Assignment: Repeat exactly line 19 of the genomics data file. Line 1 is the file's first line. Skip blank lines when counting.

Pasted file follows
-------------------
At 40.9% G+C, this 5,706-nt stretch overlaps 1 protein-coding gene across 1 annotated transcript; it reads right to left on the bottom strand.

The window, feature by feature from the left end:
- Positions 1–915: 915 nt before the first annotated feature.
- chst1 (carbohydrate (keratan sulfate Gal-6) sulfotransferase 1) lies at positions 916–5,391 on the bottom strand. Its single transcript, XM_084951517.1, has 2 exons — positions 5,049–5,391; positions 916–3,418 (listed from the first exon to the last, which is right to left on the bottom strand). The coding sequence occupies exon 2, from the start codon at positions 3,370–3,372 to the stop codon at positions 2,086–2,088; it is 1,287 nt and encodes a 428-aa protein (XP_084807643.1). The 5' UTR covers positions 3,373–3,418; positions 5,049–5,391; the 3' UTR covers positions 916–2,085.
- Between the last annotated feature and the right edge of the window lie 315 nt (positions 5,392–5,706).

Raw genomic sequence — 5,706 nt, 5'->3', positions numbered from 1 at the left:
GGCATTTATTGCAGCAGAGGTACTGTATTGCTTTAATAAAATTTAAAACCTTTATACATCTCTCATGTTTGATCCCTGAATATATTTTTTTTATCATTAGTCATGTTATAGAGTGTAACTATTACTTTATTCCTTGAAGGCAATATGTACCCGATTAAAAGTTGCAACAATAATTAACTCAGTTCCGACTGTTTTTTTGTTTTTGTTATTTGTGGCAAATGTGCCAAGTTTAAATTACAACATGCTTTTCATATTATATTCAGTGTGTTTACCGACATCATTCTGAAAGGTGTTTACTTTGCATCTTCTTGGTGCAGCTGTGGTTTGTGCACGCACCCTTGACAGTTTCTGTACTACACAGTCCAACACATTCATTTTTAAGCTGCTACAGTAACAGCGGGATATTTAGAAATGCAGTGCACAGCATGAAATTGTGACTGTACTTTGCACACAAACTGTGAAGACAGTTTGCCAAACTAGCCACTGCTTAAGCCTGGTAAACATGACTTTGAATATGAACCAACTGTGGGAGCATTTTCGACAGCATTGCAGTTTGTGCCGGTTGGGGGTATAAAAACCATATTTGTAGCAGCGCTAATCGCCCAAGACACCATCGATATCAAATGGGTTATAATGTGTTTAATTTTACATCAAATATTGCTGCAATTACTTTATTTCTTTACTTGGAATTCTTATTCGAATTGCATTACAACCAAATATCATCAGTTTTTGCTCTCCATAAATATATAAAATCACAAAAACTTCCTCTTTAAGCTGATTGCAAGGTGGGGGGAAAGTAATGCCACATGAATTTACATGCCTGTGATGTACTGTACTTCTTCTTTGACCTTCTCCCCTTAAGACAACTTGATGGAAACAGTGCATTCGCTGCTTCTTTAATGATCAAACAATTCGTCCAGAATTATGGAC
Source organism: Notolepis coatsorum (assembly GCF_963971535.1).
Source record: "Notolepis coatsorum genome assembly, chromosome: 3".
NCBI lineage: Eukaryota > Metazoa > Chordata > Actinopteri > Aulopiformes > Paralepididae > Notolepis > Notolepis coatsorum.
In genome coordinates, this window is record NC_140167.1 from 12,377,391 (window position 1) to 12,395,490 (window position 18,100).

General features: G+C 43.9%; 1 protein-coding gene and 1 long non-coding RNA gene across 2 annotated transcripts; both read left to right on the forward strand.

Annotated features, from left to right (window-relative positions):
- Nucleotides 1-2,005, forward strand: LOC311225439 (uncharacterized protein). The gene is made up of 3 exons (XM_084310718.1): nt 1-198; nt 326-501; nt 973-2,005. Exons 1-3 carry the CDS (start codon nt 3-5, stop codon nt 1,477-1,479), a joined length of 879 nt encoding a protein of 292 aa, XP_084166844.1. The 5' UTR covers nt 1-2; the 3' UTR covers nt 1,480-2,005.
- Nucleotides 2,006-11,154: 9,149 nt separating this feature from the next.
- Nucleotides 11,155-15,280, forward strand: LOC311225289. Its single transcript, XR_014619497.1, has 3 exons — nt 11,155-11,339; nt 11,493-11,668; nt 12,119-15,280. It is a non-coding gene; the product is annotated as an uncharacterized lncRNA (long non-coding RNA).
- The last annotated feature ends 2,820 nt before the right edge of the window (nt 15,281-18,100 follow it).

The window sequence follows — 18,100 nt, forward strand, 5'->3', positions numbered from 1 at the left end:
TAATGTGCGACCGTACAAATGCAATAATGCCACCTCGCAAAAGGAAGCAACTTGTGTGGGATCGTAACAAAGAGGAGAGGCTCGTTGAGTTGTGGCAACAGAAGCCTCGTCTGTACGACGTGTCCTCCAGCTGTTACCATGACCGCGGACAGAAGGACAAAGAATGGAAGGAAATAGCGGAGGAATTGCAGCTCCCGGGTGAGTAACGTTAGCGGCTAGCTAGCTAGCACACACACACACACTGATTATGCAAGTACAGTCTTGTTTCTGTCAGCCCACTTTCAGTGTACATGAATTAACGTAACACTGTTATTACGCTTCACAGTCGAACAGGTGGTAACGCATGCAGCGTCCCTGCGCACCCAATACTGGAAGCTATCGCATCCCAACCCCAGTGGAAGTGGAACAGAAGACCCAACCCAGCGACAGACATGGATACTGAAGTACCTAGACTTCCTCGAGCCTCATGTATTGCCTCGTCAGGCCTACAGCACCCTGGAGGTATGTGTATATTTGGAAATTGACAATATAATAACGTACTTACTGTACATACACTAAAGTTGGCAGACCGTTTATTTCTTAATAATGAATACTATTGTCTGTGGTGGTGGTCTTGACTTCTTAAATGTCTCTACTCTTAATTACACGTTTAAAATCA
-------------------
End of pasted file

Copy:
TAATGTGCGACCGTACAAATGCAATAATGCCACCTCGCAAAAGGAAGCAACTTGTGTGGGATCGTAACAAAGAGGAGAGGCTCGTTGAGTTGTGGCAACAGAAGCCTCGTCTGTACGACGTGTCCTCCAGCTGTTACCATGACCGCGGACAGAAGGACAAAGAATGGAAGGAAATAGCGGAGGAATTGCAGCTCCCGGGTGAGTAACGTTAGCGGCTAGCTAGCTAGCACACACACACACACTGATTATGCAAGTACAGTCTTGTTTCTGTCAGCCCACTTTCAGTGTACATGAATTAACGTAACACTGTTATTACGCTTCACAGTCGAACAGGTGGTAACGCATGCAGCGTCCCTGCGCACCCAATACTGGAAGCTATCGCATCCCAACCCCAGTGGAAGTGGAACAGAAGACCCAACCCAGCGACAGACATGGATACTGAAGTACCTAGACTTCCTCGAGCCTCATGTATTGCCTCGTCAGGCCTACAGCACCCTGGAGGTATGTGTATATTTGGAAATTGACAATATAATAACGTACTTACTGTACATACACTAAAGTTGGCAGACCGTTTATTTCTTAATAATGAATACTATTGTCTGTGGTGGTGGTCTTGACTTCTTAAATGTCTCTACTCTTAATTACACGTTTAAAATCA